I keep your name on the spot of my tongue
you’ve touched —
you no longer see the world I see, do you?
The carousel moving;
your finger moving, too, in circles around me,
around the muscle of the hip-
bone, against the trellis of my ribcage
caging the only warm thing
I have left. I compliment the meth escaping
your mouth in thick-wisps
of smoke and then I want to kiss you, again;
always again with you and I,
isn’t it? You tell me Stop scratching your neck
and I tell you Find me before
I can no longer recover from this damage.
This damage is all that I, too, have
left, and while I was living, I hadn’t imagined
it would come to this: you and I
so brute and warlike, but it had. It had stayed
like this for years: the incarnadine
morning where you jabbed both of my wrists
as I spilled salted tears on your lips —
you never once look up from that small sky
and ask Are you doing okay?
As I never look down from my own small sky
and ask Do you feel the same horror
I feel? Years later, I would learn that you had
spent the mornings flecked with pain
inside of a lonely body I had touched, had missed,
for the longest time — a hidden wound.
My lover with the abscess in the left side
of his musculature build. My lover not working
any longer because passion is down or fleeting
(anything to help us sleep at night). My lover
not sleeping — day 8 now. My lover pulls out
Death from the tarot deck and lights go out.
My lover is cooking me a PB&J (I’ve never
understood the relationship between drugs
and sweet foods). My lover pointing to his dead
ex-lover below the balcony where an acacia tree
obstructs the view to the ground. It’s beautiful,
light refracted off green. My lover is squeamish
with needles and pulls the one out and falls back.
My lover is kissing a disbarred lawyer on the bathroom
floor and I find it unsettling. My lover lost his mom
and is pointing to her up the stairs in the hallway,
again (I’m not superstitious). My lover with his blot
it starts on his arms from the drug use. My lover,
so beautiful and lost in his residency — just like I
Meditation at a County Rehabilitation Center
You come outside in your county-slippers,
the sun is bright, orange and daring,
so I don’t look into it, but, instead, to you
in your county-slippers and a loose t-shirt
and your cock resting beneath too-large pants,
and you sit beside me — cracked hand resting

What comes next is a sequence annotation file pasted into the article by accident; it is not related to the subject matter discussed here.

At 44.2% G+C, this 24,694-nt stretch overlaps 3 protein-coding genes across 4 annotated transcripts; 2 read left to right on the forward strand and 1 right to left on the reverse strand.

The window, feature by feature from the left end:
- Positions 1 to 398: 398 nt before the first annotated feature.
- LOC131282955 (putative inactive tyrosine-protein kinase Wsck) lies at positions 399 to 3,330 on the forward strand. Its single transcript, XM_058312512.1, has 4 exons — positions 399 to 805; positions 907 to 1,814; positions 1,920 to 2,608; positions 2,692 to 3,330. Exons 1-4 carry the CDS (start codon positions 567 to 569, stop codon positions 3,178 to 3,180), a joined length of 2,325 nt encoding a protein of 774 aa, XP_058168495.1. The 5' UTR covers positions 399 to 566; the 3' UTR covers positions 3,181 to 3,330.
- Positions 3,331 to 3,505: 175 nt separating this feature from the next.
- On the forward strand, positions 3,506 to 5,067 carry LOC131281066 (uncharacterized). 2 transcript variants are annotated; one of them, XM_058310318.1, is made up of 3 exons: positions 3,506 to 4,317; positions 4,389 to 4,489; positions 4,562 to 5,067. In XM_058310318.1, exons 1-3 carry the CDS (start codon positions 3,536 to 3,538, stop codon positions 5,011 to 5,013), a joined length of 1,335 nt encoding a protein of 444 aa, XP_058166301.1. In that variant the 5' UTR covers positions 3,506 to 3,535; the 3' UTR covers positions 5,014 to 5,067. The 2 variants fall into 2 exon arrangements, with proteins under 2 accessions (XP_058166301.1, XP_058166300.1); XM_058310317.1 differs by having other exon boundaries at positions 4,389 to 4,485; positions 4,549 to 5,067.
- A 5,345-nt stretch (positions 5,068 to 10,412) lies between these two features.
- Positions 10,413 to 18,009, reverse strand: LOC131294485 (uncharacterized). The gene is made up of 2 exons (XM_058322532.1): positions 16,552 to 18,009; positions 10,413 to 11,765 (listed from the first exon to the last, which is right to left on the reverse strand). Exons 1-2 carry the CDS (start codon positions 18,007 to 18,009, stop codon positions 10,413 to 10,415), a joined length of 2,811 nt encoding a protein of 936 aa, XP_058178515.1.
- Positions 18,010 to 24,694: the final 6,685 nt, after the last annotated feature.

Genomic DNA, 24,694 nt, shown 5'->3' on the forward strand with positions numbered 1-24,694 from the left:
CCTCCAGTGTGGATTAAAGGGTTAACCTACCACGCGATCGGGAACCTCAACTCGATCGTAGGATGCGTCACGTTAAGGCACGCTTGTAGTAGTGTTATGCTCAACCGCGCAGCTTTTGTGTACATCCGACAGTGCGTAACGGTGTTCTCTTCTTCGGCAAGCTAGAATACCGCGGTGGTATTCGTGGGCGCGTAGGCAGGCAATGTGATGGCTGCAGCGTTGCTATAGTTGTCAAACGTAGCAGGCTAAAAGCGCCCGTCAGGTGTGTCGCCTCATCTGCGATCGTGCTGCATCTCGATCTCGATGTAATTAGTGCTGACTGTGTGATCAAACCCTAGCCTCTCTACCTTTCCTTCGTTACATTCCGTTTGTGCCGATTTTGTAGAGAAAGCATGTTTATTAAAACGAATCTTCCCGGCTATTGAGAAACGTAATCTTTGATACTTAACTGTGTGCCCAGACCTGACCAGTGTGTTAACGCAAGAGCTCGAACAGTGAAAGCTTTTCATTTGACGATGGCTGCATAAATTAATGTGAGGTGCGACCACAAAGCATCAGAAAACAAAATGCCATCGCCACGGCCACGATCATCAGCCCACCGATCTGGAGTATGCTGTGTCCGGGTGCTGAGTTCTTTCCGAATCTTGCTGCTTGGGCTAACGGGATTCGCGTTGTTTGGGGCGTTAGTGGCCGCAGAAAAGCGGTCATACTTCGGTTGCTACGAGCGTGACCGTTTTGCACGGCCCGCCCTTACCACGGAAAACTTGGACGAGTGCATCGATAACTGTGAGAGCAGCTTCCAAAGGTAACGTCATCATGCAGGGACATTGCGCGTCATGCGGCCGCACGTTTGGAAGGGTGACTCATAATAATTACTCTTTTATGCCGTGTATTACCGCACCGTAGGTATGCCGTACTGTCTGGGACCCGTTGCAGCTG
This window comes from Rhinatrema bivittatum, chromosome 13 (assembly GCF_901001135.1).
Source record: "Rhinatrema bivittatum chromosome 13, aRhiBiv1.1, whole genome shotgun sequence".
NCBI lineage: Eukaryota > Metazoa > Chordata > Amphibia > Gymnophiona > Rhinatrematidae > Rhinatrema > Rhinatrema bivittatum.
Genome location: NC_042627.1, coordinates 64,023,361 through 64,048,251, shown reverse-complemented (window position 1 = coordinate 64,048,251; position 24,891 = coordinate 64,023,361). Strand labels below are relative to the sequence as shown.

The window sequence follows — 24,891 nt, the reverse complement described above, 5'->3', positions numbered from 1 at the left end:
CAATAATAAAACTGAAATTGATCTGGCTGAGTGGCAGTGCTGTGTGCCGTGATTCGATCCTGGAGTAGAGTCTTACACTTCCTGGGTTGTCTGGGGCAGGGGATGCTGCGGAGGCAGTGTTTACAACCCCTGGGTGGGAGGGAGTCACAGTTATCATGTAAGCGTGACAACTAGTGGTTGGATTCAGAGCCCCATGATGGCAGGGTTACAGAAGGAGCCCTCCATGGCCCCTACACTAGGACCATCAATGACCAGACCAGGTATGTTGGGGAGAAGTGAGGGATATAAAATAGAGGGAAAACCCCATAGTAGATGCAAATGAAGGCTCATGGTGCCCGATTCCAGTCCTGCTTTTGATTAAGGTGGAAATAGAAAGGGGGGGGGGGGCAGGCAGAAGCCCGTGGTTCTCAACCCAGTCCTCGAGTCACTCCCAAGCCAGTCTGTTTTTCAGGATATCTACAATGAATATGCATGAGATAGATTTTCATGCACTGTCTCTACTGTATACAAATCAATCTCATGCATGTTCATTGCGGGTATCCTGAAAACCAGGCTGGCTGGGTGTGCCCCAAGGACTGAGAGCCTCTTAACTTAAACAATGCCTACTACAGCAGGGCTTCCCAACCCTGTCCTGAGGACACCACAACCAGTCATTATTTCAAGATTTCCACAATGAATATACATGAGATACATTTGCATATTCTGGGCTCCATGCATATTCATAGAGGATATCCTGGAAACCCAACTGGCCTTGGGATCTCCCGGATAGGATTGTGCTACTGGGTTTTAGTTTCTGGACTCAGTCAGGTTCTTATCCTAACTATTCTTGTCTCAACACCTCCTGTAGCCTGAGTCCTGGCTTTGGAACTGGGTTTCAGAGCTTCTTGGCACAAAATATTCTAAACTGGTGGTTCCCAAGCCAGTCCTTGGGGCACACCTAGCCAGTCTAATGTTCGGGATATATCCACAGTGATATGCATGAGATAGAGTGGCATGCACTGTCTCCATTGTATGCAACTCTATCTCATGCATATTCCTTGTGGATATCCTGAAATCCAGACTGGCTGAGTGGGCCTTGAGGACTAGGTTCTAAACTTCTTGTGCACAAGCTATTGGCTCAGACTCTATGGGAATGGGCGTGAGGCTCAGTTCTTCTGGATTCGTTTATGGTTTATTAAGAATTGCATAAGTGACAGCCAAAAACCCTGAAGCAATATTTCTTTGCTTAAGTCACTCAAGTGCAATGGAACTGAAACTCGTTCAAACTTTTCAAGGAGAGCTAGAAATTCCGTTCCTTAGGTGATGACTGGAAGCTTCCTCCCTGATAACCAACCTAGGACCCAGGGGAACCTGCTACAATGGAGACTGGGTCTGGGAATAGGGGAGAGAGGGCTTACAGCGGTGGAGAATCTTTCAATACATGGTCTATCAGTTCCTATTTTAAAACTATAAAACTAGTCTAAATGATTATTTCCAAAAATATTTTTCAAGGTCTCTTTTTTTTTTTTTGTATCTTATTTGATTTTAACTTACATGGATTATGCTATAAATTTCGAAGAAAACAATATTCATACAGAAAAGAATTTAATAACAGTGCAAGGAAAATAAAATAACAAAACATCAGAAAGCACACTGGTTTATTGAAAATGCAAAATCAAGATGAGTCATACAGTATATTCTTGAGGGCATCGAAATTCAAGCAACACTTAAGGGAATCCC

atop of my hand — and I could never tell you
where I find this act of safety. You come outside
to tell me Don’t leave, dry spit around your mouth,
the meth almost out, and I’m excited for beauty
to enter into you once again, or, better, to show
itself once again. You say Don’t leave nearly crying
but stop yourself moments away from tears,
but I want it. I want to watch you fall apart,
and I want to watch it all burn as I have
burned down but you stop yourself moments away
from the bravest thing you’ve ever done, and,
instead, say Be safe with a stoic look —
unflinching and coming close to beauty again —
and I place my cracked hand atop of your hand
and almost say I don’t know what I’m doing,
but instead, I say Ok and, moment by moment,
I fall apart in front of you too early in the morning
My Obsessions, I Have Them
I’m dreaming, again, of Christian.
His lips aren’t blue but berry-red
and full of water — full of a burst
of living that the living ought to do.
Once again, I want to scream at him
We have to leave from here, otherwise,
there is no returning. And I do not
scream at him. I kiss him and again
against, aghast, a gasp, the brown
tower of dirt in this desert place
before we are incapable of loving
because the drugs disturb the most
of us. I dig and howl my nails into him,
into his pricked and prodded flesh,
and water falls, leaving a trail of mud,
slowing us down. It’s unreasonable
I think having to leave this world, again.
Nevertheless, a body through the wind-
shield. The white lines blown away.
Anthony Aguero is the author of Burnt Spoon Burnt Honey with Flower Song Press. He has been twice nominated for a Pushcart Prize and was featured in The Slowdown. His poems have been published with Carve Magazine, Rhino Poetry, Foglifter, Guernica and elsewhere.
W. W. Denslow
L. Frank Baum’s The Wonderful Wizard of Oz was the first book in what became a fourteen-volume series. It sold nearly 15,000 copies within a month of its publication in September 1900 and remains the most popular of the Oz books — not least of all because it’s the only one illustrated by W. W. Denslow, whose depictions of Dorothy, Toto, and all the other creatures and landscapes of Oz have become so iconic as to be inseparable from Baum’s story. From Public Domain Review.